A man admits to watching a woman and her two daughters, all three wearing white dresses and cream-coloured straw hats, as they proceed along a tree-lined avenue. The narrator keeps pace, describing the scene as if it were a painting, and sounds smitten: “Something happened at first sight. Lightning, thunder, cloudburst, sunshine, rainbow – the meteorology of first sight.”
Later he confides to an old friend that it had made him feel young again. "It was like love . . . I said like love. Don't look so stricken. Like love. A feeling of inevitability. You know. Like the birth of a long and wonderful romance. Romantic love."
It begins casually, two youngish men chatting, lamenting their slightly younger selves, mocking the slightly older superior who managed to marry a beauty, the narrator's love object. The men could be sitting in a country pub. Instead they have been posted to a wartime concentration camp. Exactly which one it is becomes clear at the mention of Ilse Grese, an infamous guard at Auschwitz who was later hanged for her war crimes. And "Uncle Martin" is not Amis taking a walk-on part; it is a reference to Hitler's private secretary, Martin Bormann.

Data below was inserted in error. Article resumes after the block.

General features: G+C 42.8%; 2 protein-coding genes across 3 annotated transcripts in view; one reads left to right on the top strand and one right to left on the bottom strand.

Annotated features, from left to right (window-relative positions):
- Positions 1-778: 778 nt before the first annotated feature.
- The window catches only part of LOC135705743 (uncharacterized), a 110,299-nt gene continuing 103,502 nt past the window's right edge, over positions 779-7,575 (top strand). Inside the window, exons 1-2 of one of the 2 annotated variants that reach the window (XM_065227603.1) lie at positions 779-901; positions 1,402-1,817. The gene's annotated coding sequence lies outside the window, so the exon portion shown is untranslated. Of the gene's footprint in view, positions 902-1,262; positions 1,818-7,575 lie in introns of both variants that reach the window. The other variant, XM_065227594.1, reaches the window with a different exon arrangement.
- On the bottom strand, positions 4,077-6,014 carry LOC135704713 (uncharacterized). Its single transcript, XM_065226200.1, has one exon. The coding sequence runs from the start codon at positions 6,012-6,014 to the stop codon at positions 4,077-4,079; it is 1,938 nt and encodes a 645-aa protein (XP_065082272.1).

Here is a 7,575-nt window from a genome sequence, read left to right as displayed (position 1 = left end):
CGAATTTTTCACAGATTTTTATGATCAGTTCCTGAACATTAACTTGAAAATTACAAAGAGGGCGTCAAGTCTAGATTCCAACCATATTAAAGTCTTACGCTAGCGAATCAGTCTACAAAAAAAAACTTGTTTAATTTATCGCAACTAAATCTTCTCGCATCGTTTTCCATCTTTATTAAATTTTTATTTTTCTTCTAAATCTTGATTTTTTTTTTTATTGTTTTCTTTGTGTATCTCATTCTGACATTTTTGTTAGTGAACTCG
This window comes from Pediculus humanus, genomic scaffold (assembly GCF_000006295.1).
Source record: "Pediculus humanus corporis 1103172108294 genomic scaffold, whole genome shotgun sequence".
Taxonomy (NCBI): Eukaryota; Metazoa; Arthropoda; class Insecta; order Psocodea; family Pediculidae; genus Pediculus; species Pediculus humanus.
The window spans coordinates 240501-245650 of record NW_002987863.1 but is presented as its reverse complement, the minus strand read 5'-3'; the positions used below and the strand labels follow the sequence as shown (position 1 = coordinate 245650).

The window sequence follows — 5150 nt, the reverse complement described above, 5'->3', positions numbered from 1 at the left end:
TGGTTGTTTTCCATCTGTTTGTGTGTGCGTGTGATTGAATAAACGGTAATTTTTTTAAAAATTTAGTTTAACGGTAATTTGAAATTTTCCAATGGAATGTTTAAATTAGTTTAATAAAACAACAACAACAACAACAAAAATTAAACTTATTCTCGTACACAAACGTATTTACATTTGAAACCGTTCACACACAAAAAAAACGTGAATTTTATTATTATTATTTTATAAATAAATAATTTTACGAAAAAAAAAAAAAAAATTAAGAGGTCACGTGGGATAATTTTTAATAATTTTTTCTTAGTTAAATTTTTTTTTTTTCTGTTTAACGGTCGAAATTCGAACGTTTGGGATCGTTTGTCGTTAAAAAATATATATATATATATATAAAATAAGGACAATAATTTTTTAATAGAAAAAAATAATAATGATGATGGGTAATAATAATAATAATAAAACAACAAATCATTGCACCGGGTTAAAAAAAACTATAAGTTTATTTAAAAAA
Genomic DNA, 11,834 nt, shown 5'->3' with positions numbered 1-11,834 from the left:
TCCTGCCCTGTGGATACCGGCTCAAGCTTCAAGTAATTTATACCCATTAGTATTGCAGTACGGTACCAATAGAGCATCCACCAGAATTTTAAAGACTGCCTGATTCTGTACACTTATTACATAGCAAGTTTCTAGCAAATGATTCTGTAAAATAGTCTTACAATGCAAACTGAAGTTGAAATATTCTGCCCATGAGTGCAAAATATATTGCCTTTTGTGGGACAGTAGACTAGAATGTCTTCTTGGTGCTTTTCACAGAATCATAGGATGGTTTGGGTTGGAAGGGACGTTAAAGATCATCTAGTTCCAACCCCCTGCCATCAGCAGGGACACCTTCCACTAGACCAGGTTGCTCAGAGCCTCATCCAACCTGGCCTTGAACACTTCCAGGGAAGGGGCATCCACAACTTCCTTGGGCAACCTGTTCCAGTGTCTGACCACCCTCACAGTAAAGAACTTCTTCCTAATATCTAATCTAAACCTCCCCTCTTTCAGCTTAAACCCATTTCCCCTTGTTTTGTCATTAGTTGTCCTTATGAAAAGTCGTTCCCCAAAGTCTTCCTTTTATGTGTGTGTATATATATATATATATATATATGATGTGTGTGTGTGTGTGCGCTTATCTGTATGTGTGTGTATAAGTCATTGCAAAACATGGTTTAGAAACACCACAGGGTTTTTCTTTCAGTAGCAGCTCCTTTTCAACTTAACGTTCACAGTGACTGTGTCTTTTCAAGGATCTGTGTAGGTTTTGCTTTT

As a writer Martin Amis has consistently been daring and original, shocking and funny, and at times profoundly moving. He is a natural stylist and at his best – as in Money (1984), The Information (1995) and House of Meetings (2006), and in the nonfiction of his essays and memoir – he is the finest of British writers, a divider of opinion. With his linguistic panache and wicked humour, his inspired feel for a phrase or an image, Amis is always exciting.